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President Recognizes Leadership in Action Amidst Global Pandemic in Annual Address

In her fourth annual State of the University address delivered via video amid the global coronavirus pandemic, University of Toledo President Sharon L. Gaber recognized the resilient leadership of the campus community to stay true to our mission amidst difficult circumstances.

The speech was shared with campus via email April 7 at the same time it was planned to be an in-person event before the COVID-19 outbreak required social distancing measures to curb the spread of the virus. The State of the University video address is available online.

Gaber delivers virtual address

President Sharon L. Gaber delivers a virtual State of the University address amid the global coronavirus pandemic. In her fourth annual address, the president recognized the resilient leadership of the campus community.

“Despite these unprecedented times, our role as a public research university is more important than ever,” Gaber said. “We are educating the next generation of critical thinkers and innovative leaders, advancing knowledge through groundbreaking research, and serving as a strong community partner with our region and our state.”

Following a theme of “Proving Resilience: Leadership in Action,” the president highlighted success stories from the academic year and positive momentum that indicates a bright future ahead. Gaber discussed ways UToledo is innovating educational programs, how students are succeeding like never before, growth in research excellence, and ways the University is supporting our communities.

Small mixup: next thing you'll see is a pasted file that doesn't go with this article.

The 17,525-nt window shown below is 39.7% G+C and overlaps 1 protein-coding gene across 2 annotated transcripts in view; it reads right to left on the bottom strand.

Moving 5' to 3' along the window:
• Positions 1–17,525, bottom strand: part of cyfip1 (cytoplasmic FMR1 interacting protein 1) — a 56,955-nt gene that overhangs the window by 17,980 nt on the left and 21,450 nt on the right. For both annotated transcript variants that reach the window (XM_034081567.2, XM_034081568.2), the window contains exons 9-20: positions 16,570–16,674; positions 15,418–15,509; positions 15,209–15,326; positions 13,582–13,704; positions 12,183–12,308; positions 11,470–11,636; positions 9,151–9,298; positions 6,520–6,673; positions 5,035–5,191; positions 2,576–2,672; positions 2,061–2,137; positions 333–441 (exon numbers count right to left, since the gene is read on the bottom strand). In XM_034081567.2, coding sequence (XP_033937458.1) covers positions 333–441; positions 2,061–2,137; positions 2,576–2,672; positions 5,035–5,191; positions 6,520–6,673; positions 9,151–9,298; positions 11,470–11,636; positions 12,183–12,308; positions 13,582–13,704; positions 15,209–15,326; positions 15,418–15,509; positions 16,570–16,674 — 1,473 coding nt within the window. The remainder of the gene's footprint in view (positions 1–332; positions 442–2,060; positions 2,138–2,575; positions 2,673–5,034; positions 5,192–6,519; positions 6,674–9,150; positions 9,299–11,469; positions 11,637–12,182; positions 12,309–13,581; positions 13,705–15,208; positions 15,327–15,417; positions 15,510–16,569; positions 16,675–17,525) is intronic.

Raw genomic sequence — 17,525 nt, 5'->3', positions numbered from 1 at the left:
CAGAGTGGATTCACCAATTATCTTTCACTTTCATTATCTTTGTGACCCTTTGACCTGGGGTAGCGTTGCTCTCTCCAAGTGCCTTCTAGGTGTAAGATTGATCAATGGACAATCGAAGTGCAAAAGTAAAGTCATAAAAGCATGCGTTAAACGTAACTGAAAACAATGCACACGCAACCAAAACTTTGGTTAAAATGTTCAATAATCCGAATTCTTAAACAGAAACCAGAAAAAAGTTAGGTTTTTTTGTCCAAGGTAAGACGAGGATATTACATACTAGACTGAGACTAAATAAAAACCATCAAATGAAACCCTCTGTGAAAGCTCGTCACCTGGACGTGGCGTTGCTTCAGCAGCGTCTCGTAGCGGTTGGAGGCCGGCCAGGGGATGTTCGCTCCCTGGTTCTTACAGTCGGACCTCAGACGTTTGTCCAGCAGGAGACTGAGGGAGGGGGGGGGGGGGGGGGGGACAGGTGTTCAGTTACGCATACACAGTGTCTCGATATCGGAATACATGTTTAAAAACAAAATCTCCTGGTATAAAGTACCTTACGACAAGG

Reflecting an ongoing, campus-wide commitment to student success, Gaber underscored the University’s record-high six-year graduation rate of 51.7% after fall 2019 commencement. UToledo surpassed the target rate of 50% listed in the Strategic Plan three years ahead of schedule.

The president also recognized faculty researchers who continue their important work to apply for grants, test theories and publish papers even though we are not on campus.

“Our researchers are leaders in their fields facing the world’s most urgent problems head on, with a cross-disciplinary approach and innovative solutions,” Gaber said. “In just the first six months of this year, we received $32.2 million in competitive research awards, an increase of nearly 24% over this time last year.”

The University’s growing partnerships with the U.S. Department of Energy national labs after hosting a National Lab Day in October was featured in a video story about Dr. Michael Weintraub, a professor in the Department of Environmental Sciences, who is researching the terrestrial aquatic interface. Another video story shared the student success story of Naba Rizvi, who will graduate in May with a bachelor’s degree in information technology following internships with Google and Adobe and another opportunity lined up at Microsoft.

The University’s response to the COVID-19 pandemic was lauded throughout the president’s address. She recognized faculty and staff for finding innovative ways to make resources available to students remotely and highlighted how faculty experts are helping the community better understand the impact of this pandemic on our health and the economy.

“These may be challenging times, but we’re in this together,” Gaber said. “Thank you for all you’ve done, and continue to do, for The University of Toledo. I am so proud of how you’ve stepped up — as students, as faculty, staff, alumni and community members — to not only ensure that our academic mission continues forward, but also realizing that our collective sacrifices are for the greater good of our region.”